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Giants waive shot putter Austin Droogsma

Giants offensive guard Austin Droogsma runs across the

Giants offensive guard Austin Droogsma runs across the field during a break in training camp at the Quest Diagnostics Training Center in East Rutherford, N.J., on Friday. Credit: Brad Penner


That was the question Austin Droogsma asked himself when he saw the New York Giants were calling him. Were they trying to sell him tickets? Had he won some sort of contest? Maybe it was just a wrong number?

Surely they didn’t want him to play football, a sport he had excelled at in high school but abandoned to become one of the NCAA's top shot putters at Florida State.

Actually, that was exactly what they wanted. And by the time Droogsma hung up the phone and the conversation this past spring ended, he had agreed to sign with them as a free agent. And he had a different question.

Why not?

“If nothing else, it’s a great experience,” he told Newsday. “It’s just an awesome experience.”

Droogsma’s experience ended on Monday when he was waived by the team after struggling to readjust to football through the first two weeks of training camp. They signed free agent guard Malcolm Bunche to take his place on the roster.

The finish of the story was expected, if not at this exact time. And it does little to diminish the obscurity from which Droogsma rose to spend a few months as an NFL player.

He’d just recently abandoned his attempts to turn pro in shot put, an agonizing decision that he said really shook his psyche and self-identity but turned out to be one of the best he ever made. He was waiting to become a police officer in Tallahassee. He was spending time with friends and family, investing in relationships that had been neglected in the name of his athletic pursuits, enjoying concerts and cookouts and just kicking back. He was moving on with his life.

“I was basically going to just hang out for a year,” he said of his plans. “I’d spent the last 18 years of my life as an athlete. Football, basketball, baseball, track and field, weightlifting, all of it. It was all my life . . . I kind of got burned out on [shot put]. It wasn’t really what I thought it was going to be. So I decided to hang it up and start my process to become a police officer. And then I got called.”

Droogsma said he was performing in what he called the “sub-elite” level in the shot put. Good enough to probably make a living at it, not quite good enough to win Olympic medals or even make international teams. While the top athletes in the United States can throw around 22 meters, Droogsma was in the 20-meter range.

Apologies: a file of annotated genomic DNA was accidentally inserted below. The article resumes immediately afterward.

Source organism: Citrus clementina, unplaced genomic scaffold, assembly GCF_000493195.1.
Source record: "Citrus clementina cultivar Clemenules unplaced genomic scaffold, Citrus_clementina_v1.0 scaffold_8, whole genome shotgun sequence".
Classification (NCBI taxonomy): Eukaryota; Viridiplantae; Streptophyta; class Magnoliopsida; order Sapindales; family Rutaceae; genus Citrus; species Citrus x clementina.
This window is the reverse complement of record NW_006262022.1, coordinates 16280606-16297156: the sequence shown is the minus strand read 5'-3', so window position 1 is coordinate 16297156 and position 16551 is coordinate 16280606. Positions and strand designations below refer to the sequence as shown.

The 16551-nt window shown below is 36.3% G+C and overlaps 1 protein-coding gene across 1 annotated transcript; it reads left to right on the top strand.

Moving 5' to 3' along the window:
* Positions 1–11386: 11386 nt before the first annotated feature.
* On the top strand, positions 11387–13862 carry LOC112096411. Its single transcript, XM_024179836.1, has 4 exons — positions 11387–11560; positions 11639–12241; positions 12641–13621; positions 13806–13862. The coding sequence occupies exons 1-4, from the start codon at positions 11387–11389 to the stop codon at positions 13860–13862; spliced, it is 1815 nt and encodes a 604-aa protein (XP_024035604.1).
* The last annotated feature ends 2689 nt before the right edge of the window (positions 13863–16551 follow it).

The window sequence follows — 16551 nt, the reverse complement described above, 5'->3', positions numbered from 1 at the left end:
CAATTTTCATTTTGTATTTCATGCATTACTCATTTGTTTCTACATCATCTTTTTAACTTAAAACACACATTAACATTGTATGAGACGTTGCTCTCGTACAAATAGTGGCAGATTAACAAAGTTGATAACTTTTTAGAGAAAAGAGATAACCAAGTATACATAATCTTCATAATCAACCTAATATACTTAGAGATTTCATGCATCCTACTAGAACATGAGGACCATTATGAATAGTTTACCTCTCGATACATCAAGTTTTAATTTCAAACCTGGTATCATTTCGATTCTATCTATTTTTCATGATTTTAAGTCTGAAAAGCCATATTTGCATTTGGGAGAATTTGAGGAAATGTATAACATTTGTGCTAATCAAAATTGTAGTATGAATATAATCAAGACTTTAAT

“I still had a little ways to go but if I had chosen to continue to pursue it I think I definitely could have been competitive,” he said.

That turned out to be a big if.

“In January or February I was kind of like, ‘Yeah, I don’t really want to do this anymore,’” he said. “It was a tough thing for me to come to terms with. I had basically left everything else behind to go to college to do this one thing. It really did become a part of who I was and it was part of who I was for a long time. I felt like I was pretty good at it, I thought I could maybe do something with it, but there was an internal feeling that I was battling.

“I found myself looking for any excuse to not practice or not work out,” he continued. “‘I’m tired today’ or ‘I woke up late’ or ‘I was up late last night, I’ll sleep in and rest up and hit it hard tomorrow.’ I was like, ‘This is not how I want to do this.’ If I am going to do something I’m going to go full, 100 percent. So I said I’m either gonna do it 100 percent or I’m not gonna do it and I really didn’t want to do it. That’s what pushed that decision over the edge.”

Then came that call from the Giants.

“It really re-lit an athletic fire in me that I kind of thought I had lost,” Droogsma said.

He had to lose weight, and he did. He was 348 pounds when he was at rookie minicamp and is now 322. He also had to get used to football again. The calls, the techniques, the pads.

“I think it’s fair to say since he hasn’t played football in a very long time, to then try to do it at this level is a big challenge,” Pat Shurmur said. “We’ll just have to see where it goes. Him being out of football for as long as he was, it’s kind of put him behind a little bit.”

That didn’t stop him from fitting in with his teammates, though. Starting guard Kevin Zeitler’s face lit up when asked about the rookie.

“Droogs! Fantastic story!” Zeitler said. “He’s a big, strong guy. He’s got the oomph of an O-lineman. But he’s obviously very, very raw. So it’s a nice challenge for him in that he has so much to learn and so much going on in his head, but he has the physical traits to be successful. It’s just a matter of waiting for him to have his a-ha moment. He’s working day after day and that’s all we can ask for. It’ll be fun to watch him and see him develop as these weeks go on.”

Those weeks ended Monday when the Giants waived Droogsma.

Droogsma had no illusions about a career in the NFL when he picked up that phone call in the spring, and this training camp has shown him how far he is from that possibility.


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